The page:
Denise Lim graduated from Bryn Mawr College in 2008 with a B.A. in both English and sociology and a minor in Africana studies. After her second year of undergraduate study she received a grant from the Bryn Mawr Department of Sociology to work with a foreign NGO called World Camp for Kids, Inc.  She spent five weeks traveling to rural villages outside of the capital city of Lilongwe, Malawi, where she taught HIV/AIDS prevention education to primary school students throughout the region. She went on to study abroad at the University of Cape Town, where she further developed her social research in HIV/AIDS in South Africa as well as apartheid history and post-apartheid literature. Her senior thesis focused on the political influence of racialized Christian theologies during the apartheid regime and its residual effects on post-apartheid literary discourse. At Yale, Denise continues to concentrate in Anglophone African literature and cultural sociology. She plans to write her master's thesis on how African literature is defined, canonized, and taught in South African universities.


Etienne Mashuli graduated from North Central College where he majored in political science. As a sophomore, Etienne was awarded the Richter fellowship enabling him to travel to Uganda where he interviewed Congolese refugees. He was a research assistant at Michigan State in 2011 and at the University of Michigan the following year. Etienne is recipient of the prestigious Soros fellowship for New Americans and a senior fellow with Humanity in Action.


Shatreen Masshoor graduated from Yale University with a B.A. in African Studies in 2012. As an undergrad, she was a Global Health Fellow, and her African studies focused on medical anthropology, particularly in relation to women’s reproductive health and development. Shatreen’s senior thesis was based on research she gathered during work with the Liberian Ministry of Health and Social Welfare, on the building of maternity waiting homes in Monrovia, Liberia. Her thesis examined the continuation of these kinds of projects as part of the “anti-politics machine” of development. Shatreen plans to continue examining women’s health, specifically in the area of conflict and post-conflict regions and sexual violence. Her main regions of interest are Swahili-speaking areas of Central and Eastern Africa. Having studied advanced Swahili in Mombasa, Kenya, she will assist the elementary Swahili class at Yale as a Teaching Fellow, and will begin her fourth year of study in Swahili, to add on to her proficiencies in French and Dari. Locally, Shatreen works as a Sexual Assault Crisis Counselor with the Milford Rape Crisis Center.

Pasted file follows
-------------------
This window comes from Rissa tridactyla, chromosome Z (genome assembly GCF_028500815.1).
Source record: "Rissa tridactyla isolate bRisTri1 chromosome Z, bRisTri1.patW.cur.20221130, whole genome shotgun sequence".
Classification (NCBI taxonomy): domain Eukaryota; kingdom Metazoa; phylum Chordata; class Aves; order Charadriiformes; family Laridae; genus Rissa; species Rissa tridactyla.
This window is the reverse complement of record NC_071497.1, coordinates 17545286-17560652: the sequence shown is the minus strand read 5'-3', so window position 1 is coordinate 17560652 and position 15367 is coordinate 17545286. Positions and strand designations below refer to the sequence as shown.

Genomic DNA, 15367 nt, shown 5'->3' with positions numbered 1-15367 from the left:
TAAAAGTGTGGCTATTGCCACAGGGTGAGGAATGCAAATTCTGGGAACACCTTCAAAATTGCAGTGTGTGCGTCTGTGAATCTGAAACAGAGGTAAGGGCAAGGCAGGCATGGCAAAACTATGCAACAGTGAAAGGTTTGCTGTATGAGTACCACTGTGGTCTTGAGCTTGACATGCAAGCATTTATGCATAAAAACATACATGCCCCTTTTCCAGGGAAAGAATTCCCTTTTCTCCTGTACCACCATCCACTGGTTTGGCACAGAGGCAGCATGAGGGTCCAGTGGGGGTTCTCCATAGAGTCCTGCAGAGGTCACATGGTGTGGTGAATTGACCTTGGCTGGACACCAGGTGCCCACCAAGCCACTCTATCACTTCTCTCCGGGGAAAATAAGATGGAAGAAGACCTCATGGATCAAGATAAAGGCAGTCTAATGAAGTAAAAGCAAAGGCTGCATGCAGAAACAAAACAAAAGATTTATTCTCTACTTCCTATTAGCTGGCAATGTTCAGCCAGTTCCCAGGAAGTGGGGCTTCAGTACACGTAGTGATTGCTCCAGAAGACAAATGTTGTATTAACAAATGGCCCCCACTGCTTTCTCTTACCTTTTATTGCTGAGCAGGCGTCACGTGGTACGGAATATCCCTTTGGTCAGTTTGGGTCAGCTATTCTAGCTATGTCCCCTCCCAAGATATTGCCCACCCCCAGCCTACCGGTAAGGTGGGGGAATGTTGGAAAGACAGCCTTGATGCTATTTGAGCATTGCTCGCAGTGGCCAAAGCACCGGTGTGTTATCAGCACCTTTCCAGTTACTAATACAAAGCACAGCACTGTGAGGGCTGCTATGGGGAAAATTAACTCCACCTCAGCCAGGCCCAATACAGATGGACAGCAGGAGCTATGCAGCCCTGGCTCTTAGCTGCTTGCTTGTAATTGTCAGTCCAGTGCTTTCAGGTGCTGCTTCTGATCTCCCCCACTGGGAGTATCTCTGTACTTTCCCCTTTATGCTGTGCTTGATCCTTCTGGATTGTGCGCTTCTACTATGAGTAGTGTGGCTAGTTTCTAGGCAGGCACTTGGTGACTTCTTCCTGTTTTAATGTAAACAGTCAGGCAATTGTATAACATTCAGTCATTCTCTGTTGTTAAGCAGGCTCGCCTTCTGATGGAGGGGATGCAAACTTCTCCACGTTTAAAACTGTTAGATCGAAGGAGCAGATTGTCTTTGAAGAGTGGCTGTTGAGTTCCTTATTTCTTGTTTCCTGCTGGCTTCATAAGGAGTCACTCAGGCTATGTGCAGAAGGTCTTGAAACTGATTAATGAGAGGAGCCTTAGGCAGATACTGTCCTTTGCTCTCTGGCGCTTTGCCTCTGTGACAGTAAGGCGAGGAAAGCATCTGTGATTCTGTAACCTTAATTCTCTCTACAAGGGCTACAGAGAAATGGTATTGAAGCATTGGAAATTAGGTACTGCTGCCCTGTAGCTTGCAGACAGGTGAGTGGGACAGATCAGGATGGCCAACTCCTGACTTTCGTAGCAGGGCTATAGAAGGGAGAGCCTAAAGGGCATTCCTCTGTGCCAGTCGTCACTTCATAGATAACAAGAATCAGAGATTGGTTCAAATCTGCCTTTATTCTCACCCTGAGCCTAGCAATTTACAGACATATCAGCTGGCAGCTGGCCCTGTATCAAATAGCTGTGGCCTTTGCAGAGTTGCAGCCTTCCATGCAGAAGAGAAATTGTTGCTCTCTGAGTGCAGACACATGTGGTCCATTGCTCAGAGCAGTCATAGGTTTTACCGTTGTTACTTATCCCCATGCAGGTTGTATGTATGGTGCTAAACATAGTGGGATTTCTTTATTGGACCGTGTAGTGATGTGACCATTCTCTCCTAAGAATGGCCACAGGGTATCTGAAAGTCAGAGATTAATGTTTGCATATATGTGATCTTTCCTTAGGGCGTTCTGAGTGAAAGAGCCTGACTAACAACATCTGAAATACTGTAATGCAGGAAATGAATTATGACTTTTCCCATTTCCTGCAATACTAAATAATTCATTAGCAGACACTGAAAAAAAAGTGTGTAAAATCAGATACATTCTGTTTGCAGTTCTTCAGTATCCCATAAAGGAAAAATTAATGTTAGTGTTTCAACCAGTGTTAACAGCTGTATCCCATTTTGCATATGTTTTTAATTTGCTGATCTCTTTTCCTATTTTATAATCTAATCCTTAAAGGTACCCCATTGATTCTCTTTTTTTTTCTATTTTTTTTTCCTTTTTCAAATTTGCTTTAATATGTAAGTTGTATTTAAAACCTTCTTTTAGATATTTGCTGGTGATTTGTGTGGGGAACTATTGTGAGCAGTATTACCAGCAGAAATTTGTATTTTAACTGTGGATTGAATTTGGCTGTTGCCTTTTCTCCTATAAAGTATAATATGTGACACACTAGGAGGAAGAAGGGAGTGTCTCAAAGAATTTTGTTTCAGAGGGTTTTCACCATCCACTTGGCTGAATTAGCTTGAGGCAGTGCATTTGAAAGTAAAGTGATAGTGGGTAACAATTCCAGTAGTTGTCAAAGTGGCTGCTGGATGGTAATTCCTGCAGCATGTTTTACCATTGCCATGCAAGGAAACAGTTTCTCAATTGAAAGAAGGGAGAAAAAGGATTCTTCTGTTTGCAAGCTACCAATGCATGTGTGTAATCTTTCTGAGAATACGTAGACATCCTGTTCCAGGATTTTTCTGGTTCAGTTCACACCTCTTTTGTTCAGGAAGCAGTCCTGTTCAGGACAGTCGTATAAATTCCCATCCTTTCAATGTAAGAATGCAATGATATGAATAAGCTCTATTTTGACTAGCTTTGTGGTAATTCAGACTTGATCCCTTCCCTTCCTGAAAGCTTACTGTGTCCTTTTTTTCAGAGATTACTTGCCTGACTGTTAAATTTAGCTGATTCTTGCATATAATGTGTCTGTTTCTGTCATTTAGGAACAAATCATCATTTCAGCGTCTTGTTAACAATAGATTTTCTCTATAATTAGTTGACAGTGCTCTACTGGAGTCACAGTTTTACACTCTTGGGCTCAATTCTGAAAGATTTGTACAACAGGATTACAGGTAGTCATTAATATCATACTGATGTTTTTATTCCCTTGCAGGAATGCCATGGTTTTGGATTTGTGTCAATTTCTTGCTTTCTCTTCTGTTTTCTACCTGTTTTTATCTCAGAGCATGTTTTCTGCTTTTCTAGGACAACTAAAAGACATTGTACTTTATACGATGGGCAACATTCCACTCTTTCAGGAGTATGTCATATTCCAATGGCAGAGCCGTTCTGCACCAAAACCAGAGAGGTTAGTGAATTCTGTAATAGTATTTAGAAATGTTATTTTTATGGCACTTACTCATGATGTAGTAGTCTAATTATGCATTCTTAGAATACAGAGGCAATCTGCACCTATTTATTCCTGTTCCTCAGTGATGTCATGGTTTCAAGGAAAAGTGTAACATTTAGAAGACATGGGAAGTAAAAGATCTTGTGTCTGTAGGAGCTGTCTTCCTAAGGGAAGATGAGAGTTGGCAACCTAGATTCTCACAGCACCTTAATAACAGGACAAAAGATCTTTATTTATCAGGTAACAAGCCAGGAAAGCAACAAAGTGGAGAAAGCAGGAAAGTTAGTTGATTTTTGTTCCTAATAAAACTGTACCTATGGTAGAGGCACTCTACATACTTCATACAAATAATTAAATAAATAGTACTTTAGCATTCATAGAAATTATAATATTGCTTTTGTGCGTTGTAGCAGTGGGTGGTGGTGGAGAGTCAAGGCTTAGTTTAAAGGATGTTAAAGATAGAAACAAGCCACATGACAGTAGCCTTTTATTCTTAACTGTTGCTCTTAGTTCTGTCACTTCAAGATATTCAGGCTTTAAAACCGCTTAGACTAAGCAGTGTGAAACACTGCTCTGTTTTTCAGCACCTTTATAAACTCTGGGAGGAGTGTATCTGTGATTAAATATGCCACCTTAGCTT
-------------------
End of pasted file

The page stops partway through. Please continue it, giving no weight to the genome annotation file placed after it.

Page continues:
Catherine Nelson is a writer, researcher and editor in international affairs with a focus on Africa. She holds 12 years of experience across several regions, including East Africa, the Andes, and the Baltic states. She has returned most recently from the Great Lakes Region of Africa where she conducted conflict and justice research on Truth and Reconciliation Commissions (TRCs) in Rwanda and Burundi. She specializes in alternative dispute resolution, human rights, gender, and peacekeeping and the rule of law. Earlier research focused on forced migration and land rights, and Catherine received an MA in Migration Studies from the Brussels School of International Studies, University of Kent (2009).


Scott Ross graduated from Arizona State University where he triple-majored in Secondary Education, American History, and Global Studies.  As a part of his Global Studies coursework, he volunteered at a number of organizations in Lira, Uganda in 2010.  He also taught high school American History and Government classes full-time as a part of his Education degree.  His interest in African studies centers around the history of how states approach conflict resolution and how the International Criminal Court gets involved in conflicts today.  At Yale, he hopes to concentrate on history and politics to learn more about the interplay between international law and conflicts. He is also interested in non-governmental organizations' work regarding human rights in central Africa. In his free time he enjoys spending too much time on Twitter, playing racquetball, blogging, and spending time with his wife.


Kevin Winn graduated from Emory University in May of 2011 with a BA in African Studies and Middle Eastern Studies. While there, he studied Arabic for three years, which sparked his interest in North Africa. After graduating, Kevin moved to Agadir, Morocco to teach English at an elementary school for a semester. Once returning, he began an internship at The Carter Center in Atlanta, Georgia where he worked in the Office of Development. While at The Carter Center, Kevin worked closely with staff members to solicit possible donors to The Carter Center’s health and peace programs in Africa and the Middle East. This internship, along with coursework at Emory University, got him interested in focusing on the postcolonial history of Eastern and Southern Africa. As a graduate student, Kevin hopes to broaden his understanding of the Arabic language as well as learn Kiswahili.